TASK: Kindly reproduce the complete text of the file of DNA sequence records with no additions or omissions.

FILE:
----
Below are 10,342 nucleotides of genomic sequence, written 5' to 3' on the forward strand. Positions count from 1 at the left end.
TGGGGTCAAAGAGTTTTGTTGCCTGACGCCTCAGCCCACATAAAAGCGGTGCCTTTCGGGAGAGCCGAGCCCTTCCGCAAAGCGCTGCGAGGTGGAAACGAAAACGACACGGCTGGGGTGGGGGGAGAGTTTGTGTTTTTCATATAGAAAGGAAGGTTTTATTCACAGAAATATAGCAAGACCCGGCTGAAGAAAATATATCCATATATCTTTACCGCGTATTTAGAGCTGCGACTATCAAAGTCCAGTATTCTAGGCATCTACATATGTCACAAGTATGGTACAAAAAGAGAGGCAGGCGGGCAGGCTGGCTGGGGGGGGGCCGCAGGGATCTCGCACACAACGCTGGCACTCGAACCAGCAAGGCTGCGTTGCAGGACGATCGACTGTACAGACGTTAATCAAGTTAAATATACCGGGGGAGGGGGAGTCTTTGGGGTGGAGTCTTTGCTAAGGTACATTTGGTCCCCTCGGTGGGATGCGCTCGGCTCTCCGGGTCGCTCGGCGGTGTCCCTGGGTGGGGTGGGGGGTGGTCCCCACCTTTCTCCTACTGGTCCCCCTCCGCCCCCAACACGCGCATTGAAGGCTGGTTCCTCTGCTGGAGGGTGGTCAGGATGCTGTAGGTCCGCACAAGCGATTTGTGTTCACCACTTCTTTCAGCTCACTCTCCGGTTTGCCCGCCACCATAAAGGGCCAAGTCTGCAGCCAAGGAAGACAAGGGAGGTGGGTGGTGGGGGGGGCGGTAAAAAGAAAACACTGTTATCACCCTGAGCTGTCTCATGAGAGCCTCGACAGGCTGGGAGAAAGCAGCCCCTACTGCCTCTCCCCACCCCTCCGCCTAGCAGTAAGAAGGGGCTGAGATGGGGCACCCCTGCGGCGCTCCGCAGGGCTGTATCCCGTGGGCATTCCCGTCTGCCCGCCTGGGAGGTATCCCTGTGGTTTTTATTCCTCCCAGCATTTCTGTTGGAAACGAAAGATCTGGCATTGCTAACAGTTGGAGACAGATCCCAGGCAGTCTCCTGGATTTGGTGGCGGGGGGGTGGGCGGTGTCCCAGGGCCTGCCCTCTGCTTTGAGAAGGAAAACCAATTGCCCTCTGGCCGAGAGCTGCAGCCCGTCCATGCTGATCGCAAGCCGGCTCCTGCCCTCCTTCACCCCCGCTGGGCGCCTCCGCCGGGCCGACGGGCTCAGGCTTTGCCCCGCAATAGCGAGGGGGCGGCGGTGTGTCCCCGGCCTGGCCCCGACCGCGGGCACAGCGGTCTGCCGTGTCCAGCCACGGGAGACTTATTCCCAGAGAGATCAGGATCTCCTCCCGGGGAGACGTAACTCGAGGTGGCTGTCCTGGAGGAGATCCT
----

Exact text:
Below are 10,342 nucleotides of genomic sequence, written 5' to 3' on the forward strand. Positions count from 1 at the left end.
TGGGGTCAAAGAGTTTTGTTGCCTGACGCCTCAGCCCACATAAAAGCGGTGCCTTTCGGGAGAGCCGAGCCCTTCCGCAAAGCGCTGCGAGGTGGAAACGAAAACGACACGGCTGGGGTGGGGGGAGAGTTTGTGTTTTTCATATAGAAAGGAAGGTTTTATTCACAGAAATATAGCAAGACCCGGCTGAAGAAAATATATCCATATATCTTTACCGCGTATTTAGAGCTGCGACTATCAAAGTCCAGTATTCTAGGCATCTACATATGTCACAAGTATGGTACAAAAAGAGAGGCAGGCGGGCAGGCTGGCTGGGGGGGGGCCGCAGGGATCTCGCACACAACGCTGGCACTCGAACCAGCAAGGCTGCGTTGCAGGACGATCGACTGTACAGACGTTAATCAAGTTAAATATACCGGGGGAGGGGGAGTCTTTGGGGTGGAGTCTTTGCTAAGGTACATTTGGTCCCCTCGGTGGGATGCGCTCGGCTCTCCGGGTCGCTCGGCGGTGTCCCTGGGTGGGGTGGGGGGTGGTCCCCACCTTTCTCCTACTGGTCCCCCTCCGCCCCCAACACGCGCATTGAAGGCTGGTTCCTCTGCTGGAGGGTGGTCAGGATGCTGTAGGTCCGCACAAGCGATTTGTGTTCACCACTTCTTTCAGCTCACTCTCCGGTTTGCCCGCCACCATAAAGGGCCAAGTCTGCAGCCAAGGAAGACAAGGGAGGTGGGTGGTGGGGGGGGCGGTAAAAAGAAAACACTGTTATCACCCTGAGCTGTCTCATGAGAGCCTCGACAGGCTGGGAGAAAGCAGCCCCTACTGCCTCTCCCCACCCCTCCGCCTAGCAGTAAGAAGGGGCTGAGATGGGGCACCCCTGCGGCGCTCCGCAGGGCTGTATCCCGTGGGCATTCCCGTCTGCCCGCCTGGGAGGTATCCCTGTGGTTTTTATTCCTCCCAGCATTTCTGTTGGAAACGAAAGATCTGGCATTGCTAACAGTTGGAGACAGATCCCAGGCAGTCTCCTGGATTTGGTGGCGGGGGGGTGGGCGGTGTCCCAGGGCCTGCCCTCTGCTTTGAGAAGGAAAACCAATTGCCCTCTGGCCGAGAGCTGCAGCCCGTCCATGCTGATCGCAAGCCGGCTCCTGCCCTCCTTCACCCCCGCTGGGCGCCTCCGCCGGGCCGACGGGCTCAGGCTTTGCCCCGCAATAGCGAGGGGGCGGCGGTGTGTCCCCGGCCTGGCCCCGACCGCGGGCACAGCGGTCTGCCGTGTCCAGCCACGGGAGACTTATTCCCAGAGAGATCAGGATCTCCTCCCGGGGAGACGTAACTCGAGGTGGCTGTCCTGGAGGAGATCCT